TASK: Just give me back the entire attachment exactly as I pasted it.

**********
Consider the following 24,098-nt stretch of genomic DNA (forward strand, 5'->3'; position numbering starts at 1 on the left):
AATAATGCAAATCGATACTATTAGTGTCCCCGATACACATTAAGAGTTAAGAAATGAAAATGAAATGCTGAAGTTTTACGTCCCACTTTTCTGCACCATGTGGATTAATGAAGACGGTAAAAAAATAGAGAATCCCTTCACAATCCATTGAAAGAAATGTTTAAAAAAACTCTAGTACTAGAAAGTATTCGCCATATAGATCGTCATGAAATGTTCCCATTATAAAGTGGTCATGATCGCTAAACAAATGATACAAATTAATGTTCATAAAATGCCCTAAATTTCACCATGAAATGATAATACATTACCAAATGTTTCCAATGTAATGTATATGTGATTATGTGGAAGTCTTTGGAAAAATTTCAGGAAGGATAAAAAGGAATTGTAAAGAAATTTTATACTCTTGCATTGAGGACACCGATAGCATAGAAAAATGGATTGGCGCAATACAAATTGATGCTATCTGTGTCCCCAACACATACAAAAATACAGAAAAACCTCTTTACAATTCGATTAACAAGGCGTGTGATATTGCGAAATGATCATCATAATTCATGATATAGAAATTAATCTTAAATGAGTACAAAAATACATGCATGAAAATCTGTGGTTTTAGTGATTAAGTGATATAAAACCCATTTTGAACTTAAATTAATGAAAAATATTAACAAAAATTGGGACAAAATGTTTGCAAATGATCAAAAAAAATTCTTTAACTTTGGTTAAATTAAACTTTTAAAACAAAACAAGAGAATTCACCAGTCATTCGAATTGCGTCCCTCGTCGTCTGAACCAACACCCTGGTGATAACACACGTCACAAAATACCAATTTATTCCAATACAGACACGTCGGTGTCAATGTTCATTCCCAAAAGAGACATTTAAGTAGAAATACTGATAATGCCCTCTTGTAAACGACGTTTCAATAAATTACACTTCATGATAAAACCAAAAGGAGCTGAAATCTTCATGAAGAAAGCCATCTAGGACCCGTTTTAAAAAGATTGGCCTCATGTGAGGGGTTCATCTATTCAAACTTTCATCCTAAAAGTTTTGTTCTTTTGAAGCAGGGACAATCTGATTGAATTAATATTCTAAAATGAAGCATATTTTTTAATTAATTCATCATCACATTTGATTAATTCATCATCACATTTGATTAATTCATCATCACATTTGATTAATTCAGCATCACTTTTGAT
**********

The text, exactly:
Consider the following 24,098-nt stretch of genomic DNA (forward strand, 5'->3'; position numbering starts at 1 on the left):
AATAATGCAAATCGATACTATTAGTGTCCCCGATACACATTAAGAGTTAAGAAATGAAAATGAAATGCTGAAGTTTTACGTCCCACTTTTCTGCACCATGTGGATTAATGAAGACGGTAAAAAAATAGAGAATCCCTTCACAATCCATTGAAAGAAATGTTTAAAAAAACTCTAGTACTAGAAAGTATTCGCCATATAGATCGTCATGAAATGTTCCCATTATAAAGTGGTCATGATCGCTAAACAAATGATACAAATTAATGTTCATAAAATGCCCTAAATTTCACCATGAAATGATAATACATTACCAAATGTTTCCAATGTAATGTATATGTGATTATGTGGAAGTCTTTGGAAAAATTTCAGGAAGGATAAAAAGGAATTGTAAAGAAATTTTATACTCTTGCATTGAGGACACCGATAGCATAGAAAAATGGATTGGCGCAATACAAATTGATGCTATCTGTGTCCCCAACACATACAAAAATACAGAAAAACCTCTTTACAATTCGATTAACAAGGCGTGTGATATTGCGAAATGATCATCATAATTCATGATATAGAAATTAATCTTAAATGAGTACAAAAATACATGCATGAAAATCTGTGGTTTTAGTGATTAAGTGATATAAAACCCATTTTGAACTTAAATTAATGAAAAATATTAACAAAAATTGGGACAAAATGTTTGCAAATGATCAAAAAAAATTCTTTAACTTTGGTTAAATTAAACTTTTAAAACAAAACAAGAGAATTCACCAGTCATTCGAATTGCGTCCCTCGTCGTCTGAACCAACACCCTGGTGATAACACACGTCACAAAATACCAATTTATTCCAATACAGACACGTCGGTGTCAATGTTCATTCCCAAAAGAGACATTTAAGTAGAAATACTGATAATGCCCTCTTGTAAACGACGTTTCAATAAATTACACTTCATGATAAAACCAAAAGGAGCTGAAATCTTCATGAAGAAAGCCATCTAGGACCCGTTTTAAAAAGATTGGCCTCATGTGAGGGGTTCATCTATTCAAACTTTCATCCTAAAAGTTTTGTTCTTTTGAAGCAGGGACAATCTGATTGAATTAATATTCTAAAATGAAGCATATTTTTTAATTAATTCATCATCACATTTGATTAATTCATCATCACATTTGATTAATTCATCATCACATTTGATTAATTCAGCATCACTTTTGAT